You’ve hit the nail on the head – they need a parent, not another friend. They have enough of those. I do agree that a balance needs to be found somewhere, too strict and you might just push them away altogether. I shall be sure not to allow them to “smell the fear”. Great comment, thank you :)

      Reply
  9. Looking for Blue Sky
    January 30, 2013 at 4:33 pm (4 years ago)

    My own parents were a bit strict and so I rebelled as a teenager, got into all sorts of trouble and my relationship with my parents was not good for years. To be honest, I think that different children need different parenting styles, strict works well for some, but not for others.

    PS I do have some boundaries, around things like 18 films and games, telling the truth, sticking to agreements made, and nastiness to others in the family is not tolerated either.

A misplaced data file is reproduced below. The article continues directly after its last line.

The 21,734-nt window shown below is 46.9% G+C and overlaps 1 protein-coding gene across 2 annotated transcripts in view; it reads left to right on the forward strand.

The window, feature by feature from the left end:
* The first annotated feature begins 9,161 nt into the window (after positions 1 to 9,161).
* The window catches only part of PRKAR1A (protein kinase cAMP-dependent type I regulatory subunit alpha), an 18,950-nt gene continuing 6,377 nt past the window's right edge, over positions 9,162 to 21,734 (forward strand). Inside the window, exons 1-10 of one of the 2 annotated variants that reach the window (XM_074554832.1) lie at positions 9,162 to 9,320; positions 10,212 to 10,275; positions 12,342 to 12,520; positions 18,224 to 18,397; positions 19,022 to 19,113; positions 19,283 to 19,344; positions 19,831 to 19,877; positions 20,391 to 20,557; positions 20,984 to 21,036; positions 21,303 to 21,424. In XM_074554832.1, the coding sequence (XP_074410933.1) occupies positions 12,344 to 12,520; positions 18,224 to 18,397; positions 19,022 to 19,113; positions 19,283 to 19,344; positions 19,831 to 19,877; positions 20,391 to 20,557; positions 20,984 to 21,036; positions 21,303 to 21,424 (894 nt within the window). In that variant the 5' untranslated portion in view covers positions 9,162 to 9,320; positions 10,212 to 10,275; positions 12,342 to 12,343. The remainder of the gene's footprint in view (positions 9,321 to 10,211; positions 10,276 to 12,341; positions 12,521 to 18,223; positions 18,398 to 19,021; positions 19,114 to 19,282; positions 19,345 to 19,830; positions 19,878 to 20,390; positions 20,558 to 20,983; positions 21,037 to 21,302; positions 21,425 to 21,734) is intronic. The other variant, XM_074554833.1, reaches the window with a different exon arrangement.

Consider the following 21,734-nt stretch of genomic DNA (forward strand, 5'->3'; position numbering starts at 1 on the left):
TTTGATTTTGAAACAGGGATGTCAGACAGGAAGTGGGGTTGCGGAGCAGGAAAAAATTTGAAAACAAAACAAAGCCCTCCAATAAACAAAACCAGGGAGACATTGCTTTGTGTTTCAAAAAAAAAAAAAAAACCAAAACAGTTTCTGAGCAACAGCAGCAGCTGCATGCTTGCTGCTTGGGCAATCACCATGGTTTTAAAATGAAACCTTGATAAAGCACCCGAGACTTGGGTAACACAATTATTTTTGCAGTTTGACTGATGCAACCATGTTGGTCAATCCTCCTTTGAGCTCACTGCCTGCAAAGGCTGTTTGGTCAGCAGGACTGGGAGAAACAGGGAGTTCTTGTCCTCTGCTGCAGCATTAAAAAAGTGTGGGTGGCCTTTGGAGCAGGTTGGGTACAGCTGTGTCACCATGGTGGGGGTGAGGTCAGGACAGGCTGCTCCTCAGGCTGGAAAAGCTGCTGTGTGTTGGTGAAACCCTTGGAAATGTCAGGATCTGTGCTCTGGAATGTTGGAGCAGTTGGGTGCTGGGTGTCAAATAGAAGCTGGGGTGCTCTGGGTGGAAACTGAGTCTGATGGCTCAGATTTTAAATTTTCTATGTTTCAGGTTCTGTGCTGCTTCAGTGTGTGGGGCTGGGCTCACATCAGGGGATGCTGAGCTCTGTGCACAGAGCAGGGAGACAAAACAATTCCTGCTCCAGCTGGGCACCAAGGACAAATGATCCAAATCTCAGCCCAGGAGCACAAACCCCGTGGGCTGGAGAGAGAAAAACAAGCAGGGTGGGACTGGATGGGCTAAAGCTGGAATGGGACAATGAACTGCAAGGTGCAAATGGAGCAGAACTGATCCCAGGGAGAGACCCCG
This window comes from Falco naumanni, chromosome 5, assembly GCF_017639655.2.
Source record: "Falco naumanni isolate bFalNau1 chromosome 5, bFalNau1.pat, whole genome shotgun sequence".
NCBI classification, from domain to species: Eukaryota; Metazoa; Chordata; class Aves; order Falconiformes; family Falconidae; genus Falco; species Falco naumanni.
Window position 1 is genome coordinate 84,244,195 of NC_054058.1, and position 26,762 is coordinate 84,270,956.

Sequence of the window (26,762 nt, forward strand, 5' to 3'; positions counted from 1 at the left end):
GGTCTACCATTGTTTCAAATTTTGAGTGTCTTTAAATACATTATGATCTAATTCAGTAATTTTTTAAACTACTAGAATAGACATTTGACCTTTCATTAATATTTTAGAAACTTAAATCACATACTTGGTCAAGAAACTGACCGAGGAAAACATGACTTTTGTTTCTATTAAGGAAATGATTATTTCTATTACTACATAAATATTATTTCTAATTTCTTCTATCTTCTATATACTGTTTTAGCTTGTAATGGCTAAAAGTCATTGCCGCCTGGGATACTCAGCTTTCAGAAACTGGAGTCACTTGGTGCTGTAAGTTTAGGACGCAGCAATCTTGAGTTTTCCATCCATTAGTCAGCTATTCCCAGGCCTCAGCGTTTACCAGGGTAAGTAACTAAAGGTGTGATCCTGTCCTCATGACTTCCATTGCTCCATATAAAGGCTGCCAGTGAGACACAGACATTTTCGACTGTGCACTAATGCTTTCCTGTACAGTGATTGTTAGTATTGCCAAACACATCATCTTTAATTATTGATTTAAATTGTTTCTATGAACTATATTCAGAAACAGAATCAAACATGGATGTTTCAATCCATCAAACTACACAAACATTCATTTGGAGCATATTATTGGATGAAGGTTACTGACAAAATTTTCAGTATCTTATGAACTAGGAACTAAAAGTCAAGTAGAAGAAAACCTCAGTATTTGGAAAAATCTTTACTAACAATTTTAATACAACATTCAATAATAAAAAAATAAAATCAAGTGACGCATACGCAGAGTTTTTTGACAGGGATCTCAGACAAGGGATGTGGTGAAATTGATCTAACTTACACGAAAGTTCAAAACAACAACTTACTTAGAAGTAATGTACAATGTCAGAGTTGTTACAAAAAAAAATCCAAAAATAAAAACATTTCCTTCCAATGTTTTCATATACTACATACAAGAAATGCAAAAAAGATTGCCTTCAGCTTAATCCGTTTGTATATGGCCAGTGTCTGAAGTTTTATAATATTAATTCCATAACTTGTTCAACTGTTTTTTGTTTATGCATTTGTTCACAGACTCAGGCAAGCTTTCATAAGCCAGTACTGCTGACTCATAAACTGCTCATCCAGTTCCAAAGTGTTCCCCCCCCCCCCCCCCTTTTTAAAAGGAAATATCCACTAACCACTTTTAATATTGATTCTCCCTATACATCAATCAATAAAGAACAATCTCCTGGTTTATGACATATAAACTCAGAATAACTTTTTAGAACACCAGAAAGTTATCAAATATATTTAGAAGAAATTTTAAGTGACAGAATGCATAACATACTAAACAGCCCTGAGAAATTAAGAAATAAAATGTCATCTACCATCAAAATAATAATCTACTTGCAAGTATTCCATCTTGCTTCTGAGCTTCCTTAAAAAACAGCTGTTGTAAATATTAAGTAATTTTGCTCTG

Reply
    • Suzanne
      January 30, 2013 at 5:42 pm (4 years ago)

      Couldn’t agree with you more about parenting them all differently. This is something I am learning and trying to work through as it isn’t easy. I have another blog post brewing about this!

      Reply
  10. Anne Stone
    January 30, 2013 at 5:03 pm (4 years ago)

    I’m on my second round of parenting having two grown up children and now three little ones. I’ve learnt loads and having seen my children become adults I can work on what I did right and what I did wrong. I am stricter than I used to be but I think carefully about the rules I want to impose, or the punishments I want to dish out and I never do anything in anger. I have always been a mother first and a friend second, but I do wish I’d pushed more on the ‘do stuff for yourself’ front with my eldest.
    Very thought provoking post.

    Reply
    • Suzanne
      January 30, 2013 at 5:43 pm (4 years ago)